There is also clarification on how 100-percent bonus depreciation applies in various partnership transactions:
- Remedial allocations under §704(c) do not qualify for 100-percent bonus depreciation
- The basis of property distributed under §732 does not qualify for 100-percent bonus depreciation
- Basis adjustments under §734(b) do not qualify for 100-percent bonus depreciation
- However, if a §754 election is in effect, a basis step-up under §743(b) will qualify for 100-percent bonus depreciation if the transaction is between unrelated partners.
II. Placed-in-Service Requirement:
- To be eligible for 100-percent bonus depreciation under TCJA, the asset must be placed-in-service after Sept. 27, 2017 and before Jan. 1, 2027 (Jan. 1, 2028 for long-lived property and aircraft).
- A qualified film or television production is treated as placed in service at the time of release or broadcast.
- A qualified live theatrical production is treated as placed in service at the time of initial live staged performance.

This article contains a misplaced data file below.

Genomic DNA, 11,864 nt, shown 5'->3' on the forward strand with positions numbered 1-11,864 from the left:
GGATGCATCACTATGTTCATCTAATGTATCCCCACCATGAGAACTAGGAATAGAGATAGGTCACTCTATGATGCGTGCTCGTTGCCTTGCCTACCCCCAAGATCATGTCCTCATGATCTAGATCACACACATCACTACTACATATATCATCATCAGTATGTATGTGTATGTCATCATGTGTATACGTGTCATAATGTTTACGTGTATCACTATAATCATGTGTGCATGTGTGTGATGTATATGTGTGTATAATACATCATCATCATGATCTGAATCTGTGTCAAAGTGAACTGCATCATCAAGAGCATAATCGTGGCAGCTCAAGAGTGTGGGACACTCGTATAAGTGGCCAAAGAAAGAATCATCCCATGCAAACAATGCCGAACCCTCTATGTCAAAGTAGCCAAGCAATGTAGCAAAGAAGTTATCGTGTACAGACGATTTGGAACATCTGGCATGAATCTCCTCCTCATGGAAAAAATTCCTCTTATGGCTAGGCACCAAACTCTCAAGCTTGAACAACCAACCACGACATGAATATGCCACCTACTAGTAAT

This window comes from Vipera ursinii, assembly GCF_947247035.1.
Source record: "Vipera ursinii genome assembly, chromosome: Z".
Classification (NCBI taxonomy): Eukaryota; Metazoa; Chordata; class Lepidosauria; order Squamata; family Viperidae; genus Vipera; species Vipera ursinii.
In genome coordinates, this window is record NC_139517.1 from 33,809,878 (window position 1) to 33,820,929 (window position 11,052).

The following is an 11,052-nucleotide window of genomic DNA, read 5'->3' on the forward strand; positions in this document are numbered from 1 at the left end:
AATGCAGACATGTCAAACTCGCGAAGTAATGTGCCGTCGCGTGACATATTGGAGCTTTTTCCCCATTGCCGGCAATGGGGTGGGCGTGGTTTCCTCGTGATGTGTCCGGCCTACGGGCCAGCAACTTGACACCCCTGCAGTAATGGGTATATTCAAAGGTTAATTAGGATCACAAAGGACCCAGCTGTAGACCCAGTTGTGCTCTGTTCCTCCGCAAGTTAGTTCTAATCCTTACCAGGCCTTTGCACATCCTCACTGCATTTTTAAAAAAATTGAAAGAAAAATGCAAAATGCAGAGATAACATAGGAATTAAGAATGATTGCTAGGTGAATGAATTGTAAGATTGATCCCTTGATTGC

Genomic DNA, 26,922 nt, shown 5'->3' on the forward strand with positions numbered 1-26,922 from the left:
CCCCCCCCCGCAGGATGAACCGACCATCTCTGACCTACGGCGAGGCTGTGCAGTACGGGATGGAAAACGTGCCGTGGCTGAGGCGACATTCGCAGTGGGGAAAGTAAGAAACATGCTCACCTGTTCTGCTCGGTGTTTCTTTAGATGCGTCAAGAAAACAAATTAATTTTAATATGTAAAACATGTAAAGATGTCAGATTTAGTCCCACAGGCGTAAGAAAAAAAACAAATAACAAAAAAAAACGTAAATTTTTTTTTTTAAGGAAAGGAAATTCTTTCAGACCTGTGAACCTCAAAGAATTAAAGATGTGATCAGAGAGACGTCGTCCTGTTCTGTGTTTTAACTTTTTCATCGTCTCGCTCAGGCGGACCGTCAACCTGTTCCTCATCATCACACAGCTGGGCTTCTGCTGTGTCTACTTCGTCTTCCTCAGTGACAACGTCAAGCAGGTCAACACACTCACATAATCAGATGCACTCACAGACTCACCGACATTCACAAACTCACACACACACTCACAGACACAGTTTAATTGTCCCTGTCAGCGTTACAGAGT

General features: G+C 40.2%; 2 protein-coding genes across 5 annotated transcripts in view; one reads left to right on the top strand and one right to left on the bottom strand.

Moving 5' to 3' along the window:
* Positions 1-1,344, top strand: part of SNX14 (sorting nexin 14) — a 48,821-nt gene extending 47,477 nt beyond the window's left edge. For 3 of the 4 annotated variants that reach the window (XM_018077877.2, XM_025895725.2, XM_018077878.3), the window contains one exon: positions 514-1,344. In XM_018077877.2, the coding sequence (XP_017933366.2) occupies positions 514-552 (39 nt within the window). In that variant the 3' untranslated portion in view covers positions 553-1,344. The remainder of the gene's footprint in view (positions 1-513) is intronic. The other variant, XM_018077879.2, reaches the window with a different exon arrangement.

- For a specified plant to be eligible for bonus depreciation, the plant must be planted prior to Jan. 1, 2027 or grafted before Jan. 1, 2027, to a plant that has already been planted.
III. Date of Acquisition Requirement:
To be eligible for 100-percent bonus depreciation under TCJA, the asset must also have been acquired after Sept. 27, 2017. The proposed regulations provide clarity on when a property is considered to have been acquired.
Written Binding Contract:
Property will not be treated as having been acquired any later than the date on which the taxpayer enters into a written binding contract to acquire the property. In other words, if the taxpayer enters into such a contract on Sept. 25, even though the property will not be fully constructed and delivered until after Sept. 27, it is not eligible for 100-percent bonus depreciation. A binding contract is one that is enforceable under state law and that does not limit damages to a specified amount. The Proposed Regulations clarify that:
- Options and letter of intent for an acquisition are not binding contracts
- Supply agreements are not written binding contracts until the amount and design specifications are provided
- Making insubstantial changes to the written binding contract will not change the date of acquisition
- Acquisitions of smaller components of a larger property under a binding contract will not cause the larger property to disqualify for 100 percent bonus, but if the larger property does not qualify for 100-percent bonus depreciation, then none of the components will qualify for 100-percent bonus